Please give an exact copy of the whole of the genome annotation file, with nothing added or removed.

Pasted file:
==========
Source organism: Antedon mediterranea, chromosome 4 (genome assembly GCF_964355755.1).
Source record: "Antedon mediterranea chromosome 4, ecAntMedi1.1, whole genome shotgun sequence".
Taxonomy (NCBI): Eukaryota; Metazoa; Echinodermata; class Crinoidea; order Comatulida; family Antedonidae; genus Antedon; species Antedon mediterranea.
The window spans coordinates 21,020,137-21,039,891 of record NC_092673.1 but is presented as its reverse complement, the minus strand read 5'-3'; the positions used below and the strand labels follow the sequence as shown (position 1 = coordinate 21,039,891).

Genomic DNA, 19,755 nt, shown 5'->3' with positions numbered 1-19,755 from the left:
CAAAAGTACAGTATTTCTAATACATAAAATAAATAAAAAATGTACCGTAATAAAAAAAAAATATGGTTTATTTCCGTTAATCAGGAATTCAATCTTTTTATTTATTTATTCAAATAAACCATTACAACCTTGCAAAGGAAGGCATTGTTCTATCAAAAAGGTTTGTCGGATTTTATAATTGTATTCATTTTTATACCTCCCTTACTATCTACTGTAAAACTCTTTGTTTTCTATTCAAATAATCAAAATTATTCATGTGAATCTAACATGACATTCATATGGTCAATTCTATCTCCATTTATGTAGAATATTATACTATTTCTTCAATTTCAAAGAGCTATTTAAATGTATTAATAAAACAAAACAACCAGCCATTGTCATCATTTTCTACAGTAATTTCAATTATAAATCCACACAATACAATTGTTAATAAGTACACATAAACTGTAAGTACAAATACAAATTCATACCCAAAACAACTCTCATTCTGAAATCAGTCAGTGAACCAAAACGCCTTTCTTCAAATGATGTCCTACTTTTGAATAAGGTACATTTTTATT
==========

Source organism: Antedon mediterranea, chromosome 4 (genome assembly GCF_964355755.1).
Source record: "Antedon mediterranea chromosome 4, ecAntMedi1.1, whole genome shotgun sequence".
Taxonomy (NCBI): Eukaryota; Metazoa; Echinodermata; class Crinoidea; order Comatulida; family Antedonidae; genus Antedon; species Antedon mediterranea.
The window spans coordinates 21,020,137-21,039,891 of record NC_092673.1 but is presented as its reverse complement, the minus strand read 5'-3'; the positions used below and the strand labels follow the sequence as shown (position 1 = coordinate 21,039,891).

Genomic DNA, 19,755 nt, shown 5'->3' with positions numbered 1-19,755 from the left:
CAAAAGTACAGTATTTCTAATACATAAAATAAATAAAAAATGTACCGTAATAAAAAAAAAATATGGTTTATTTCCGTTAATCAGGAATTCAATCTTTTTATTTATTTATTCAAATAAACCATTACAACCTTGCAAAGGAAGGCATTGTTCTATCAAAAAGGTTTGTCGGATTTTATAATTGTATTCATTTTTATACCTCCCTTACTATCTACTGTAAAACTCTTTGTTTTCTATTCAAATAATCAAAATTATTCATGTGAATCTAACATGACATTCATATGGTCAATTCTATCTCCATTTATGTAGAATATTATACTATTTCTTCAATTTCAAAGAGCTATTTAAATGTATTAATAAAACAAAACAACCAGCCATTGTCATCATTTTCTACAGTAATTTCAATTATAAATCCACACAATACAATTGTTAATAAGTACACATAAACTGTAAGTACAAATACAAATTCATACCCAAAACAACTCTCATTCTGAAATCAGTCAGTGAACCAAAACGCCTTTCTTCAAATGATGTCCTACTTTTGAATAAGGTACATTTTTATT